(v) N.B.:Insurance of goods being conveyed solely on land is often effected by means of a non-marine transit policy.

Material Fact

A fact or circumstance which would influence the judgement of a prudent Insurer in fixing a premium or deciding on the terms of a contact or determining whether it will accept a risk.

All material facts must be disclosed to the Insurer before the contract is concluded and the duty of an Insured to disclose such facts remains throughout the duration of the insurance(see GOOD FAITH,MISREPRESENTATION and NON-DISCLOSURE).


When a Material Fact is misrepresented to an Insurer(i.e incorrectly described or stated) this may amount to fraud and the Insurer would have the right to repudiate the contract.

Even when misrepresentation is innocent or not intended, an Insurer may avoid the contract if it can show that it has been prejudiced.

Money Insurance

Provides indemnity against loss of money:

(i) Whilst in transit within defined territorial limits;

(ii) Whilst on the Insured’s premises during business hours;

(iii) From locked safe or strong room (including damage to safe or strong room)on the Insured’s premises after business hours;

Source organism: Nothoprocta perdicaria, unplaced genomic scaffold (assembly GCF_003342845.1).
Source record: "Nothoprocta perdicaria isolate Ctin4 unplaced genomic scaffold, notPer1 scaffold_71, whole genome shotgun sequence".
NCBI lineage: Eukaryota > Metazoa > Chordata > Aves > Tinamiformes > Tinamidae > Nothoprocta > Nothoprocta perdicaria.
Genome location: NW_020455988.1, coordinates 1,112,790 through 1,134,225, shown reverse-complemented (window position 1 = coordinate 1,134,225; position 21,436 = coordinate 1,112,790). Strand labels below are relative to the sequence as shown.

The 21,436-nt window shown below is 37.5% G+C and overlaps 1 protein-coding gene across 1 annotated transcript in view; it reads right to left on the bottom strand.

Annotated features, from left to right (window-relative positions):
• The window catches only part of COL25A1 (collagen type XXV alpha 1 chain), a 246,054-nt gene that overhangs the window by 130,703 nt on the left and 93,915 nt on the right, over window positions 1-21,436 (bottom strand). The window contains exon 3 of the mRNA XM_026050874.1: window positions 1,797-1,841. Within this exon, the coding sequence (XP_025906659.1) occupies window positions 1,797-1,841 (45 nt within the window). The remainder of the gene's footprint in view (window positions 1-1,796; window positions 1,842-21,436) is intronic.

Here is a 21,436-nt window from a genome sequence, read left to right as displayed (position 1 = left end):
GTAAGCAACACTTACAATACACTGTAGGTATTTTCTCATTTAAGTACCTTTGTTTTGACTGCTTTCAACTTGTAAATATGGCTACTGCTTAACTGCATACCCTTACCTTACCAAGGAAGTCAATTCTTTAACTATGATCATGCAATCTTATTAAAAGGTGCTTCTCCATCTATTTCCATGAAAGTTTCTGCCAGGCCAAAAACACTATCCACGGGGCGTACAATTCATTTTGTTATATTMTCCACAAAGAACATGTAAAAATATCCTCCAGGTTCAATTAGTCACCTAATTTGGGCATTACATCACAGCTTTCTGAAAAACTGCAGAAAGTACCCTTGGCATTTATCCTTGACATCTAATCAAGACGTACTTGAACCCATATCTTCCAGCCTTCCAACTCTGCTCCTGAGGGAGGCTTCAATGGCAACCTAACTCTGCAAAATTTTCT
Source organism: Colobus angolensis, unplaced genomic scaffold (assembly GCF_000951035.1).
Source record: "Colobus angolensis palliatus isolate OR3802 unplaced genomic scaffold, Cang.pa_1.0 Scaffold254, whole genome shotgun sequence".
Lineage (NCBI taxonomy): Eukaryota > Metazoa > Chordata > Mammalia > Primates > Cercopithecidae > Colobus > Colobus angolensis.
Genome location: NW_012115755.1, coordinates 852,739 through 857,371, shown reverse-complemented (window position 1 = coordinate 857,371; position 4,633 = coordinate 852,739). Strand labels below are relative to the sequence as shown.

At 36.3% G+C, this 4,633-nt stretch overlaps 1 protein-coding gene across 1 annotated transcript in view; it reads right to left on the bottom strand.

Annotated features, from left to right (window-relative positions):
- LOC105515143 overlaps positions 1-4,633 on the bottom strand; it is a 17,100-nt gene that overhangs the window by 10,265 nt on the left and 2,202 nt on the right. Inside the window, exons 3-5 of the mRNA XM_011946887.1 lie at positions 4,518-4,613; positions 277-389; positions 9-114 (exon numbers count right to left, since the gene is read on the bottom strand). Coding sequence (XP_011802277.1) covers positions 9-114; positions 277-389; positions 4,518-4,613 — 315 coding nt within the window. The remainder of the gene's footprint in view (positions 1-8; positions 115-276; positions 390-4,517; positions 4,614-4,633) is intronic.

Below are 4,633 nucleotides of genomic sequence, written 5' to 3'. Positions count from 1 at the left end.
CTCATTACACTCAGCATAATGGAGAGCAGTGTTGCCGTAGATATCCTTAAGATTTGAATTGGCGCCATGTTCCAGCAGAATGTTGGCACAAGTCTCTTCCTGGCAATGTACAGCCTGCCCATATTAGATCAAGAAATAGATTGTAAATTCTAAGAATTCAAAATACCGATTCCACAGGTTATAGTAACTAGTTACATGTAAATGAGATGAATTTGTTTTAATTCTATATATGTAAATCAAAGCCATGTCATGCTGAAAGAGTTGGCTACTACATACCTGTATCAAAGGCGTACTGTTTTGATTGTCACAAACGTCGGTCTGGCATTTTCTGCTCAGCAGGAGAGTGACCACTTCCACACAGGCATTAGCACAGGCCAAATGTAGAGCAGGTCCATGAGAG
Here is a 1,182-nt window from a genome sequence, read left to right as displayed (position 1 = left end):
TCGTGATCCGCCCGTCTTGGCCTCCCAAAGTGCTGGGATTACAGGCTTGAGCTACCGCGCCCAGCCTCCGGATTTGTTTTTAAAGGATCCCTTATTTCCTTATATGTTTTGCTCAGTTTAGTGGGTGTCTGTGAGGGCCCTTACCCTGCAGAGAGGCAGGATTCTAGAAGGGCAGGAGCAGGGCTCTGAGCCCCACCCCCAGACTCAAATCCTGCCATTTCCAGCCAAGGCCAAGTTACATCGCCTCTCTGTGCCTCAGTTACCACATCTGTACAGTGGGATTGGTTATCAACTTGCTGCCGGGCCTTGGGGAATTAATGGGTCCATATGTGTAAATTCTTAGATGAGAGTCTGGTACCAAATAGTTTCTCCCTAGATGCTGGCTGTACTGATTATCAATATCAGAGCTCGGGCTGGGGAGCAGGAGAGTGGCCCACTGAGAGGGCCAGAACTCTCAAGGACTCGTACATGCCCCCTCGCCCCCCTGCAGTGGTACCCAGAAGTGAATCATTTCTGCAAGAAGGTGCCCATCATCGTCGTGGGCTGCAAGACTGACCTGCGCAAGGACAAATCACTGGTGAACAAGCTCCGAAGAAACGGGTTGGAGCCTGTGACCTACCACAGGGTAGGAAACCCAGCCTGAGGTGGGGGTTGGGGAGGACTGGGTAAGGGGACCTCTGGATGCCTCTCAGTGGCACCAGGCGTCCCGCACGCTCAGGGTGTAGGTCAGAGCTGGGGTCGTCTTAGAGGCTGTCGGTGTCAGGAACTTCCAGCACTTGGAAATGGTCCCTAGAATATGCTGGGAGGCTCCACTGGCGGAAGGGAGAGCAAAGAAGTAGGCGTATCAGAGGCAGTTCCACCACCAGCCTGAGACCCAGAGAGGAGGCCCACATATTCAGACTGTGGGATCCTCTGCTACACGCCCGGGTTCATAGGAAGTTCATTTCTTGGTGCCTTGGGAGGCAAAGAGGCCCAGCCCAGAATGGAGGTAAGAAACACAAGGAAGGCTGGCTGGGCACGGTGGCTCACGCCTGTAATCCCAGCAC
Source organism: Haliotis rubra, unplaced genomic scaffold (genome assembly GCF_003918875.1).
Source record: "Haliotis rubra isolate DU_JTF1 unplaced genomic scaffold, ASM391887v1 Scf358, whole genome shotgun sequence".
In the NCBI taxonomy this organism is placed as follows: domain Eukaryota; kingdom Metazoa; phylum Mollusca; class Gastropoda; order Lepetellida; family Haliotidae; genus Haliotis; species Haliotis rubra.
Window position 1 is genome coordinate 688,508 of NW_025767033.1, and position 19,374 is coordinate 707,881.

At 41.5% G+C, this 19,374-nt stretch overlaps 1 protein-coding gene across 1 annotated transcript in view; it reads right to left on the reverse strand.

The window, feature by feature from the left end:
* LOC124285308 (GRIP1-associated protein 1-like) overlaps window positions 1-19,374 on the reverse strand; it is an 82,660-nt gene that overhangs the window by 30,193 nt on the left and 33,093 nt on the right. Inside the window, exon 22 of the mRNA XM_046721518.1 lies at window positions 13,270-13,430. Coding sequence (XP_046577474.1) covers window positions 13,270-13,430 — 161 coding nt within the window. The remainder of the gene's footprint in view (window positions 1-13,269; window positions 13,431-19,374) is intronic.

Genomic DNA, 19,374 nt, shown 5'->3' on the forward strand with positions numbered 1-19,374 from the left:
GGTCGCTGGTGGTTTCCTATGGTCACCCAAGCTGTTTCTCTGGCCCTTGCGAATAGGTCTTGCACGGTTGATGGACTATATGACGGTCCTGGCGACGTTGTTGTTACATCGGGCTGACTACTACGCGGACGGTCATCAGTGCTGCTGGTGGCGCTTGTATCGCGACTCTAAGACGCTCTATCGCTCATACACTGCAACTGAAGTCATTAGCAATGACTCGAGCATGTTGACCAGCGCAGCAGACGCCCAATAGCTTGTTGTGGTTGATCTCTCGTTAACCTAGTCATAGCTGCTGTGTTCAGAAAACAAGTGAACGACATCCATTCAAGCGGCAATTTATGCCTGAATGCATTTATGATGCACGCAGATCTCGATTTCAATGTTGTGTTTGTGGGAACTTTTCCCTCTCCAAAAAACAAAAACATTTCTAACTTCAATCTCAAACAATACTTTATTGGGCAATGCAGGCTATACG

(iv) Whilst at premises other than those of the insured or whilst out of safe or strong room after hours (usually limited to a relatively small amount).

Cover is against any form of loss other than War Risks and losses due to Accounting errors. Loss due to dishonesty of employees is usually covered provided such loss is discovered within a specified period (usually seven or fourteen days.)

The definition of Money is usually fairly wide and includes cash, bank notes, cheques, postal orders, postage and revenue stamps. Etc.

Moral hazardsee HAZARD

Mortgagee /Mortgagor

A mortgagee is the party who lends and accepts conveyance of property (by means of a mortgage Bond)as security for the debt;e.g a Building Society.

A mortgagor is the party who borrows the money and pledges his property assecurity for the loan.

On repayment of the debt the Mortgage Bond is cancelled and full title to the property reverts to the owner.

Motor Insurance(Comprehensive Cover)